4. Encourage self managed teams
5. Induce more trust and confidence on the members
6. More supervisory support from the top management
7. Free flow of information across the hierarchical level.
8. Encourage the work value dependency
9. Encourage proactive behaviour than reactive behaviour
10. Encourage the cross-functional and interdepartmental work arrangements
11. Redesign jobs which are taxing to employees abilities and capacities
12. Encourage multi skilling, variety and job rotation
13. Awareness, commitment and involvement by all levels of staff
14. Employees are encouraged to voice their concerns
15. Professional assistance on work projects
16. Support networks for employees in times of changes
17. Undertake stress audit at all levels in the organization
18. Extent the counseling practices at employee family/professional level
19. Encourage experimentation work culture and support to failures
20. Training on stress management

Conclusion

Organisational stress is common in the wake of globalisation, liberalisation and modernisation process across industries. Making provision of better climate and culture is the support members expected from the top management in the changing organisational scenarios. Better-adjusted and mentally alert employees are the asset to any organisation. They are required to face the challenges in the turbulent business environment. Instead of confusion, more trust and confidence to be inculcated to the employees at all levels. The organisations should give more importance to the industrial counselling and culture instilling process. These finding are based on a short research and it doesn't incorporate the socio demographic and bio-socio variable for the analysis. Among which there is high importance to the biosocial variables like minor and major ailments. The researchers who are interested to do further research can establish the relationship between stress, ailments and coping strategies. The author expects to draw attention from policy makers and men of eminence in the related fields and resume further research.

References and Bibliography

1 Anderson, C. R. (1976). "Coping behaviors as intervening mechanisms in the inverted U-Stress performance relationship." Journal of applied Psychology, 61,30-34.

2 Allanofillay & House, R.J. (1969). "Managerial process and Organisational Behaviour." Glen View, Scott, p315.

3 Antonovsky, A. (1979) "Health, stress, and coping." San Francisco: Jossey-Bass.

4 Billings, A.G. and Moos, R.S. (1984). "Coping Stress and social resources among adult with unipolar depression". Journal of Personality and Psychology, Vol.46, pp.87-891.

5 Carver et.al. (1972). "Assessing Coping Strategies: A theoretically based approach." Journal of Personality and Social psychology, Vol.56, pp: 267-283.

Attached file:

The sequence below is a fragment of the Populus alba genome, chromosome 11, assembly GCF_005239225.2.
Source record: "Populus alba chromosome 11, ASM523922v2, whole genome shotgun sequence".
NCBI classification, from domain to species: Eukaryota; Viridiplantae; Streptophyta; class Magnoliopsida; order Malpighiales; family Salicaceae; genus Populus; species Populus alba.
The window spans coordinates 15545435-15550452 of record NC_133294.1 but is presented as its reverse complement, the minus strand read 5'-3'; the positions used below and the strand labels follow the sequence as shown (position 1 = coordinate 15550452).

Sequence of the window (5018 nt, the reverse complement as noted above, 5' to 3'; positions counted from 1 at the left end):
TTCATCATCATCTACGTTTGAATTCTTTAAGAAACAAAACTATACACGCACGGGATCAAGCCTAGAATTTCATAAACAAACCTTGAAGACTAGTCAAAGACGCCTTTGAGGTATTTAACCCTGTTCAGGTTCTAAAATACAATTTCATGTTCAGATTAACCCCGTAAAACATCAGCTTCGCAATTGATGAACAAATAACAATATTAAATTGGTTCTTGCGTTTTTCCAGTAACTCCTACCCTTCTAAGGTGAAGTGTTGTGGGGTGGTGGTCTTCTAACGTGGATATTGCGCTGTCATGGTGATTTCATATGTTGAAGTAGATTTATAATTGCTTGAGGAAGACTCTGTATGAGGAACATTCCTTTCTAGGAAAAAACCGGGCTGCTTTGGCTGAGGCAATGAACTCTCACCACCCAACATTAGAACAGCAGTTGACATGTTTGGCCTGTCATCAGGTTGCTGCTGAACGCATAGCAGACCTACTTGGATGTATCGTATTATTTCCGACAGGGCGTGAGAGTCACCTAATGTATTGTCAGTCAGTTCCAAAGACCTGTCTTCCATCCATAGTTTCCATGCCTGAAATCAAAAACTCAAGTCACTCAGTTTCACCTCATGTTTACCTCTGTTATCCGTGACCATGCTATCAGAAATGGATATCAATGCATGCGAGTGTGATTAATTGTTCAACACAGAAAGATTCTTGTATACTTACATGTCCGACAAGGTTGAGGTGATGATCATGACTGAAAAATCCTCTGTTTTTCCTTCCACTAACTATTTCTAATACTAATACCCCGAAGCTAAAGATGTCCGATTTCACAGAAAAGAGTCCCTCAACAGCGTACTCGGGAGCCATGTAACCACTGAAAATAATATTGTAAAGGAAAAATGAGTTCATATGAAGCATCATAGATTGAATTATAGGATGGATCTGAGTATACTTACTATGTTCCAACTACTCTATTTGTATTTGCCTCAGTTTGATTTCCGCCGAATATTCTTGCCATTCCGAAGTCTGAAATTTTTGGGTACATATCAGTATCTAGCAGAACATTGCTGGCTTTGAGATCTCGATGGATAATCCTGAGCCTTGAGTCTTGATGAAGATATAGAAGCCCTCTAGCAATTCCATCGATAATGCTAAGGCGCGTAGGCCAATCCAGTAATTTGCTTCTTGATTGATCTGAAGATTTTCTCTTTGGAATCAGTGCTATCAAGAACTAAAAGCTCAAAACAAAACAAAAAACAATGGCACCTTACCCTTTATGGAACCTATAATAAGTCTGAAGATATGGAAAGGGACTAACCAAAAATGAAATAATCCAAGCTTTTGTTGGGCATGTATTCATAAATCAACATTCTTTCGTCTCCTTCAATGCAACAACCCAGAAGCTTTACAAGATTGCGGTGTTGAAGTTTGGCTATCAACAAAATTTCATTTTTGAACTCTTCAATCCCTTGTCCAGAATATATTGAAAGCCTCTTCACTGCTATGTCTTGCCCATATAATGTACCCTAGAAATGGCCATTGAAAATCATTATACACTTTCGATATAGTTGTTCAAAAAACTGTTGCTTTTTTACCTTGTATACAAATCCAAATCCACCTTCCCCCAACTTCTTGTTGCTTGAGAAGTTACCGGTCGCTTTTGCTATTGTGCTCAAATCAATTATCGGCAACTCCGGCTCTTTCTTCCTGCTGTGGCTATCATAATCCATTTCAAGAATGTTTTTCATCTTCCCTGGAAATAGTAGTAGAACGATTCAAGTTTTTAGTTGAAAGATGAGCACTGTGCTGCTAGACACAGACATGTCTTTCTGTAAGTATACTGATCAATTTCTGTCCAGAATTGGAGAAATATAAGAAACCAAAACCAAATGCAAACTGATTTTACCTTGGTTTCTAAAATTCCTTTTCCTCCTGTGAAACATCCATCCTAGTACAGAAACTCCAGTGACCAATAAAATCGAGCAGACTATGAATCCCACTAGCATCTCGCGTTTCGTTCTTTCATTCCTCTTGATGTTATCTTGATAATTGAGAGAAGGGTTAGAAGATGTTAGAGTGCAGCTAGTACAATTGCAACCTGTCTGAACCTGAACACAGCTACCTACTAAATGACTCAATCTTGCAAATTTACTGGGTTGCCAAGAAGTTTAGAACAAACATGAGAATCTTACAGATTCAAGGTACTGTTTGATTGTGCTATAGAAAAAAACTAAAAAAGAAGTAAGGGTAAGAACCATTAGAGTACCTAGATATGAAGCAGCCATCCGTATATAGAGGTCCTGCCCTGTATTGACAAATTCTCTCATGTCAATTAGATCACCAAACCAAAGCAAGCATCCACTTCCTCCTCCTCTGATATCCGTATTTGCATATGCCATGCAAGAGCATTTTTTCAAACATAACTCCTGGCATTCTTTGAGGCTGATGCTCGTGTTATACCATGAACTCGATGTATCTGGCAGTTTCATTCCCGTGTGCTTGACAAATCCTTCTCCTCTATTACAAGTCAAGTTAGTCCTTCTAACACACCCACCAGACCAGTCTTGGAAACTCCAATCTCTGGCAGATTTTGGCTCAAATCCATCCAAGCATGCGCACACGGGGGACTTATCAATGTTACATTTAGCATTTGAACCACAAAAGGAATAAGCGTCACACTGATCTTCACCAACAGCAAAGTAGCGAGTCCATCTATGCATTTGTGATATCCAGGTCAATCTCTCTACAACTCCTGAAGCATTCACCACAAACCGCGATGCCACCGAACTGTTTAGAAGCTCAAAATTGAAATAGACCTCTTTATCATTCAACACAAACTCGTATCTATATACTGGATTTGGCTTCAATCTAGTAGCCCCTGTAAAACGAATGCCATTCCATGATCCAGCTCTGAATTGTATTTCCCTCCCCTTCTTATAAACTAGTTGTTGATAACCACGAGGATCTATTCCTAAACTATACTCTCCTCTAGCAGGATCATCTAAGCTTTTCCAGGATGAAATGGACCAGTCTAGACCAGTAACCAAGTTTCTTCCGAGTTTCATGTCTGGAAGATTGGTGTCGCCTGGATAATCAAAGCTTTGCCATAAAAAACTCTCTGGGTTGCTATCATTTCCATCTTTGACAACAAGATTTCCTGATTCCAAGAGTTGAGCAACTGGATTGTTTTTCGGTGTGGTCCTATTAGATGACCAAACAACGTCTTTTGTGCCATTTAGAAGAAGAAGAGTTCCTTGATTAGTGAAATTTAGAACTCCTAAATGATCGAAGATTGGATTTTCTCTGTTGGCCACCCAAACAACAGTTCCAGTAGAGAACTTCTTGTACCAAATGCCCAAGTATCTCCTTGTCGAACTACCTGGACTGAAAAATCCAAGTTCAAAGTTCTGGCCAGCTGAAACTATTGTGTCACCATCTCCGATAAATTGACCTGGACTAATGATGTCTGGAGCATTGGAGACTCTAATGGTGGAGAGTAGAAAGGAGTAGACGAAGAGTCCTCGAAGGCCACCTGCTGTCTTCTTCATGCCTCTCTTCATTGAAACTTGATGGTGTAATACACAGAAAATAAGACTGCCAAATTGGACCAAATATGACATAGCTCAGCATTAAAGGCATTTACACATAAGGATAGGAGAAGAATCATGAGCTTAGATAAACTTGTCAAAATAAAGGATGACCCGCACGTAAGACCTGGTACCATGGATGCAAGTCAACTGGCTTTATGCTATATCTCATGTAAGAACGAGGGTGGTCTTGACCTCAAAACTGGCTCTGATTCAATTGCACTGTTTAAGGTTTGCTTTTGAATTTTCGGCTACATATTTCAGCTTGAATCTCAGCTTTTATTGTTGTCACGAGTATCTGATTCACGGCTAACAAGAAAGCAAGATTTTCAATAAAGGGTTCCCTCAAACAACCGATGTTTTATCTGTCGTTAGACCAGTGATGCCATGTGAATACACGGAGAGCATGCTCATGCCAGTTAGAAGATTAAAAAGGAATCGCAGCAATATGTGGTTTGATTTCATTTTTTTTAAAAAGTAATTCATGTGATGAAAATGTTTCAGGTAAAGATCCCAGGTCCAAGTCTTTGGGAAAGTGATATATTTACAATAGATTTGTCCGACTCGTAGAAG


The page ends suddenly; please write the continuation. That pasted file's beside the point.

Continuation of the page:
6 Cohen, F. 1979). "Personality, stress, and the development of physical illness." In G.C. Stone, F.Cohen, & N.E. Adler (eds.), Health psychology: A Handbook. San Francisco: Jossey-Bass.

7 Cohen, F., & Lazarus, R.S. (1973). "Active coping processes, coping dispositions, and recovery from surgery." Psychosomatic Medicine, 35, 375-389.

8 Cohen, F., & Lazarus, R.S. 1979). "Coping with the stresses of illness." In G.C. Stone, F.Cohen, & N.E. Alder (eds.), Health Psychology. San Francisco: Jossey-Bass.

9 Folkman, S., & Lazarus, R.S. (1980) "An analysis of coping in a middle-aged community   sample." Journal of Health and Social Behavior, 21,219-239.

10 Haan, N. (1977) "Coping and defending: Processes of self-environment organization." New    York: Academic.

11 Lazarus, R.S. (1966) "Psychological stress and the coping process." New York, McGraw Hill.

12 Lazarus, R.S. (1967). "Cognitive and behavioural patterns underlying threat and coping." In Appley, M.H. and Trumbull, R. Eds, Psychological stress, New York, Appleton.

13 Lazarus, R.S.& Folkman, S. (1985). "Stress, Appraisal and Coping." Springer publication, New York.

14 Oakland, S. and Ostell, A. (1990). "Measuring coping: A review and critique." Journal of Human relations , Vol.49, No.2, pp.133-138.

15 Pearlin, L.I., & Schooler, C. (1978) "The structure of coping." Journal of Health and Social Behavior, 19,2-21.

16 Pestonjee D.M. (1992). "Stress and Coping the Indian Experience." Sage Publications, New Delhi.

17 Portello, J.Y. and Long, B.C. (2000). "Appraisals and Coping with work place interpersonal Stress: A model for women managers." Journal of Counselling Psychology, Vol.48, No.2, pp.144-56.

18 Roskies, E., & Lazarus, R.S. (1981) "Coping theory and the teaching of coping skills." In P.  Davidson (ed.), Behavioral Medicine: Changing health life styles. New York: Brunner/Mazel.

19 Ross Rendall and Altamaier. (1984) "Intervention in Occupational Stress." Sage Publications, London.

20 Shailendra Singh. (1990). "Organisational Stress and Executive Behaviour." Sreeram Centre for Industrial Relation and Human Resources, New Delhi.
 


Prof. Dileep Kumar M.
Ex-Professor
Symbiosis (SCMHRD, SCDL), IIIT, SCMLD, SBS
Pune
E- mail:
dilmail@rediffmail.com
 

Source: E-mail January 23, 2006